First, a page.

Democratic majority responsible for inaction
By Arthur Orr
In the 2006 campaign, both Democratic and Republican parties pledged various items to the people of Alabama. These included reverting to four-year property tax reappraisals, banning transfers between political action committees, passing stricter ethics laws and strengthening illegal immigration measures.
As a new member of the Alabama Senate, I looked forward to passing these agreed upon measures that had been promised by the candidates of both parties. I was soon to be disappointed.
The session began in January with the majority Democrats, on an 18-17 vote, changing the rules used for many years in the Senate. These new rules empowered the Democratic majority to gavel through a 62 percent pay raise on a voice vote despite several colleagues and me shouting for a recorded vote. Only after Gov. Bob Riley vetoed the raise was a recorded vote taken, which forced those wanting to give themselves a raise to publicly acknowledge their position. I voted against the raise. I have refused to accept it and have set up a separate account to contribute the raise to worthwhile organizations and charities within the third district.
Soon after the pay-raise vote, legislation began to slow to a crawl in the Senate. The Bi-partisan Coalition comprised of five Democrats and 12 Republicans (of which I am part as was Sen. Tommy Ed Roberts before me) used one of the few options available to us and intentionally slowed the process in an attempt to change the punitive operating rules passed by the majority. Soon thereafter, the one-vote Democratic majority informed us that no rules changes would be negotiated.
On local matters, the Morgan County delegation worked hard to get all legislation, both local and general, passed for the establishment of the new I-65 industrial park. Funding was approved for a delegation office that will open in several months to help legislators better serve the people of this county.
With the 2007 session behind us, I ask myself where Alabama goes until the 2010 election? Two words repeatedly come to mind: leadership and accountability.
In the Legislature, those who make up the majority control the process. They hold all the committee chairs and can determine what matters are even brought before a committee and quietly defeat bills through inaction. They determine what matters are brought to the floor for consideration by the body and kill bills by never placing them on the agenda. In Montgomery, as one of my colleagues expressed, It is a numbers game, and the group that has the numbers controls the Legislature.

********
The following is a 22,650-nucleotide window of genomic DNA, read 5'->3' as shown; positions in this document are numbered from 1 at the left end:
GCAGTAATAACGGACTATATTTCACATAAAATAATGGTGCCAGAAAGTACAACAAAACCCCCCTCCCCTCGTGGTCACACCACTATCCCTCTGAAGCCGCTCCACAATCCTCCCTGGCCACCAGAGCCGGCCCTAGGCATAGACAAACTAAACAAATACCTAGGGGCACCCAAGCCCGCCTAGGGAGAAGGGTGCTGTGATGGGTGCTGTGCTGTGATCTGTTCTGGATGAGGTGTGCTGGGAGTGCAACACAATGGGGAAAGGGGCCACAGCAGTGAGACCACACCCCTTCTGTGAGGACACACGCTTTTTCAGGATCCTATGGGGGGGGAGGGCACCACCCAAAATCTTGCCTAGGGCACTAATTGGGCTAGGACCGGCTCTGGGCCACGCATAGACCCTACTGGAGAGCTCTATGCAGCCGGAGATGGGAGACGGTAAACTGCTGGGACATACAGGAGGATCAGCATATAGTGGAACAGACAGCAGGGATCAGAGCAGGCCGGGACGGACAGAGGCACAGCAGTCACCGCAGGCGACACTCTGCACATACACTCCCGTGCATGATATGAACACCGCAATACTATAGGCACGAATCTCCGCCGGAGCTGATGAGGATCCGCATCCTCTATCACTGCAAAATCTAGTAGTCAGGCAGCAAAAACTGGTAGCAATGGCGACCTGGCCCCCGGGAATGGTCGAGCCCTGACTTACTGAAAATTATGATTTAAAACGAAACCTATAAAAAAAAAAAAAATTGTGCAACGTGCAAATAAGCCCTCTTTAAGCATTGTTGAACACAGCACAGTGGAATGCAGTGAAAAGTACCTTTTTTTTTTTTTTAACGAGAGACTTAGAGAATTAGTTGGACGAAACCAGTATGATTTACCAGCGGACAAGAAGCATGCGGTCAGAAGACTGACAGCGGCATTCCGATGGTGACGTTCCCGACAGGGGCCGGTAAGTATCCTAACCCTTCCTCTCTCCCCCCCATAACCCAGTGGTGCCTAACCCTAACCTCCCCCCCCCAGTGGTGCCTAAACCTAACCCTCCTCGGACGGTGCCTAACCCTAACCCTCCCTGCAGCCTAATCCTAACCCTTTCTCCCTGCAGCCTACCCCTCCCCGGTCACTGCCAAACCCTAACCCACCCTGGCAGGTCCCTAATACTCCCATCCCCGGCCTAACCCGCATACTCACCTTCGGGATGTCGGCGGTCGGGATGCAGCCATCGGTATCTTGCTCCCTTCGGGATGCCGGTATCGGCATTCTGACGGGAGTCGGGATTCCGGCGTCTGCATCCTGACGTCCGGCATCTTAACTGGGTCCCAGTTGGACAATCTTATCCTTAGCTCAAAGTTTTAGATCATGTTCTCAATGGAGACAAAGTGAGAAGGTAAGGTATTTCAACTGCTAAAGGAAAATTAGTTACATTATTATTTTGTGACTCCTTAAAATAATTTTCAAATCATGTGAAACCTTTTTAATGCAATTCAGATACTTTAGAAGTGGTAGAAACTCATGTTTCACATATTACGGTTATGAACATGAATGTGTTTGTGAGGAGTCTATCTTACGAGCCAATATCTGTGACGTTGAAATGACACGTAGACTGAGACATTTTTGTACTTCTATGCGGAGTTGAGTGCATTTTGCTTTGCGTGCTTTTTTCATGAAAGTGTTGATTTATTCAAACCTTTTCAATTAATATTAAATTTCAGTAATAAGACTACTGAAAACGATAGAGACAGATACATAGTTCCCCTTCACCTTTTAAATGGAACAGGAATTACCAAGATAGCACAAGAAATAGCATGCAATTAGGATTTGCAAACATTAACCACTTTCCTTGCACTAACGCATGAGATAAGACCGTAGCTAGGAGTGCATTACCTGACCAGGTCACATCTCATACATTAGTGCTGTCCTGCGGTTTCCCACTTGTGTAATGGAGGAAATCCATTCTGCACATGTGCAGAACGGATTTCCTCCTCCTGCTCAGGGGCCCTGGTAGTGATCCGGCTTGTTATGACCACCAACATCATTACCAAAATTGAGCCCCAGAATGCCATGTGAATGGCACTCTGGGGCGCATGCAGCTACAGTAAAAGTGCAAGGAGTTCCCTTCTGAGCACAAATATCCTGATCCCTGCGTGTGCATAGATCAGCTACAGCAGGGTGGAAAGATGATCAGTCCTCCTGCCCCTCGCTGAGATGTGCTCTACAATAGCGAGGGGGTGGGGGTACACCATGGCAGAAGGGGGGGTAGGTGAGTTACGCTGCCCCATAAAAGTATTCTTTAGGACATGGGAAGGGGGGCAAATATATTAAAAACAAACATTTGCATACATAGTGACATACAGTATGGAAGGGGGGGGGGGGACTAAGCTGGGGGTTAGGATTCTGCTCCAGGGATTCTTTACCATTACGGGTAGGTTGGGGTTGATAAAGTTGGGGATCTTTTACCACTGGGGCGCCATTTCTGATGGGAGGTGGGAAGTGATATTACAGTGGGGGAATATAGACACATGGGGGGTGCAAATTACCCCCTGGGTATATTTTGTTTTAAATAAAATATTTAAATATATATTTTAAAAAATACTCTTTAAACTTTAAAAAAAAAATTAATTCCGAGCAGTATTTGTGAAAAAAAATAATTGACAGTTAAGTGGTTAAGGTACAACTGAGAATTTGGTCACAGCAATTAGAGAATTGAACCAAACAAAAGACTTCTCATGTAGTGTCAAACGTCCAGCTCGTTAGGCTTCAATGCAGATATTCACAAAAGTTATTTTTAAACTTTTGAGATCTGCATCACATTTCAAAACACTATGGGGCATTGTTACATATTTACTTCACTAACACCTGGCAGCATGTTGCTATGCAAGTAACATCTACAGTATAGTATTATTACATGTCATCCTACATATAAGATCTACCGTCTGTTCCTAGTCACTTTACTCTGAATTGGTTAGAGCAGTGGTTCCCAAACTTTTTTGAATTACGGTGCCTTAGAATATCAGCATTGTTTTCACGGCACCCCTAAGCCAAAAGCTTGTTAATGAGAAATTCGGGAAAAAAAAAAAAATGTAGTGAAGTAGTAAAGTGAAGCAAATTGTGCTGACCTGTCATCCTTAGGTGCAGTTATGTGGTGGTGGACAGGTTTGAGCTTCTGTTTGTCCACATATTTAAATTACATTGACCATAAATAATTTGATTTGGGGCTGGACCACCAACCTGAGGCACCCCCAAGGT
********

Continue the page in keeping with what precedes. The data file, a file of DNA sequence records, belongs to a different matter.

With the power that comes from being in the majority, I saw little Democratic leadership in the Senate attempting to make good on the campaign promises made to voters in 2006. Such bills were discreetly left off the agenda. Those of us in the minority tried, on several occasions, to bring up the four-year reappraisal bill and the PAC-to-PAC transfer ban only to be voted down by the majority. A good ethics bill with broad support was killed in the final minutes of the session by a Democratic senator and his Democratic allies angry that Gov. Riley had line-item vetoed a $1 million pork project for roads in his Tuscaloosa County district.
This brings me to accountability. The voting public must force their elected officials to honor their promises. If politicians are not held accountable by the voters, they will continue to say one thing and do another once they are safely in office. I trust the voters will scrutinize the various pledges made by their elected officials and hold those in control of the Senate responsible. The integrity of our political process depends on it.
Arthur Orr, R-Decatur, is serving his first term in the Alabama Legislature.